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Interview with Ann Gabhart

Writing Has Rewards

Author Ann Gabhart was “just hoping for a nice weekend” when she and her husband traveled last year to attend the Selah Awards dinner at Blue Ridge Writers Conference. Her book, Love Comes Home, was a finalist in the historical fiction category. She was pleased, but didn’t expect to win. With a career that spanned 30 published books, she had been a finalist for both the Carol Awards and the EPCA Awards in the past. To her surprise, not only did she receive the award for the historical category that night, but the Selah Book of the Year award, also.

“I wasn’t really listening to the announcement all that well,” Ann said. “The moderator, Eva Marie Everson, started saying all sorts of nice things about how the judges said reading the book left them changed. I was sure she would announce a devotional book. You could have knocked me over with a feather when she announced Love Comes Home as the winner. Wow! I couldn’t believe I won and that I was actually there to receive the honor.”

Writing Has Scope

Ann has written several other historical novels, including Angel Sister from her Rosey Corner series, a book based on her mother’s childhood. She often reads journals written at the time of her stories.

Ann Gabhart and a grandchild and dog

“Although Angel Sister is fiction, I borrowed the background from of my mother’s memories in the 1930s during the Great Depression Era. It’s about her can-do spirit. That book has echoes of people I knew.”

Despite her success with historical novels, Ann doesn’t limit herself to one genre. And regardless of what she writes, she likes to include those “echoes” of people and places she has known. That is delightfully illustrated in the quirky characters and setting of her Hidden Springs Mysteries. The second book in the series, the recently released Murder Comes by Mail, opens with a group of church ladies sitting on a broken down bus—at precisely the right spot where the local deputy sheriff is trying to stop a suicide.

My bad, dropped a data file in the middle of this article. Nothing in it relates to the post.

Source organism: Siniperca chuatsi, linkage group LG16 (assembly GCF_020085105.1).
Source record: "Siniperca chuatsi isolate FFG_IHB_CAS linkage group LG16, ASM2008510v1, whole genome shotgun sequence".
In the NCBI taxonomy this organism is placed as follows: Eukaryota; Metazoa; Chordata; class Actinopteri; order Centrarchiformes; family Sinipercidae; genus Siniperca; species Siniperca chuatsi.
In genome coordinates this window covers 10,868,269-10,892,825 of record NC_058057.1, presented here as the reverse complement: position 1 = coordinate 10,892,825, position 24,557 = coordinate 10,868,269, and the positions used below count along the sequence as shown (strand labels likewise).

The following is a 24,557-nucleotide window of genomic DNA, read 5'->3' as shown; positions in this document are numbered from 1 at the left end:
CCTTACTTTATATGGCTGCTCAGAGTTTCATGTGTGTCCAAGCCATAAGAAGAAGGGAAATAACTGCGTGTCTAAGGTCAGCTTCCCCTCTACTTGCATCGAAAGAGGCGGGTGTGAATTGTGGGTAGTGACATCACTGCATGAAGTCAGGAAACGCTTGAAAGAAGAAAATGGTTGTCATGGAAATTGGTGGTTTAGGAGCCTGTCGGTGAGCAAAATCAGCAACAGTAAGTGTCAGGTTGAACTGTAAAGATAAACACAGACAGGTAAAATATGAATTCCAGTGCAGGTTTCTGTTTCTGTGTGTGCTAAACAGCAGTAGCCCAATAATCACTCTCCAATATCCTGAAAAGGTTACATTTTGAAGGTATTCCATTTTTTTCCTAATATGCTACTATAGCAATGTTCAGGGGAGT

“I’ve always enjoyed reading mysteries,” Ann said, “so I decided to try my hand at writing some. My mysteries are in the cozy mystery genre because of the setting. I like writing about people in small towns.”

Ann often has to research her stories, but said that the mysteries were a bit different. “Since I used my little town as the model for my Main Street setting of Hidden Springs, I was able to just pull up my memories.” That is, the memories she had of the town before a bypass was built to lead people to a new, big box store. She determined to keep Hidden Springs small while keeping suburban congestion away.

Writing Has Depth

Besides conveying small town values, Ann’s stories have a deeper, eternal message. “I have so enjoyed being able to include the faith journeys of my characters in my stories. I feel blessed when a Bible verse or story comes to mind that fits into my story. In my first Hidden Springs mystery, Murder at the Courthouse, I have one of my characters pondering Lamentations 3:22-23 where it talks about the faithfulness of God and how morning by morning new blessings we see.”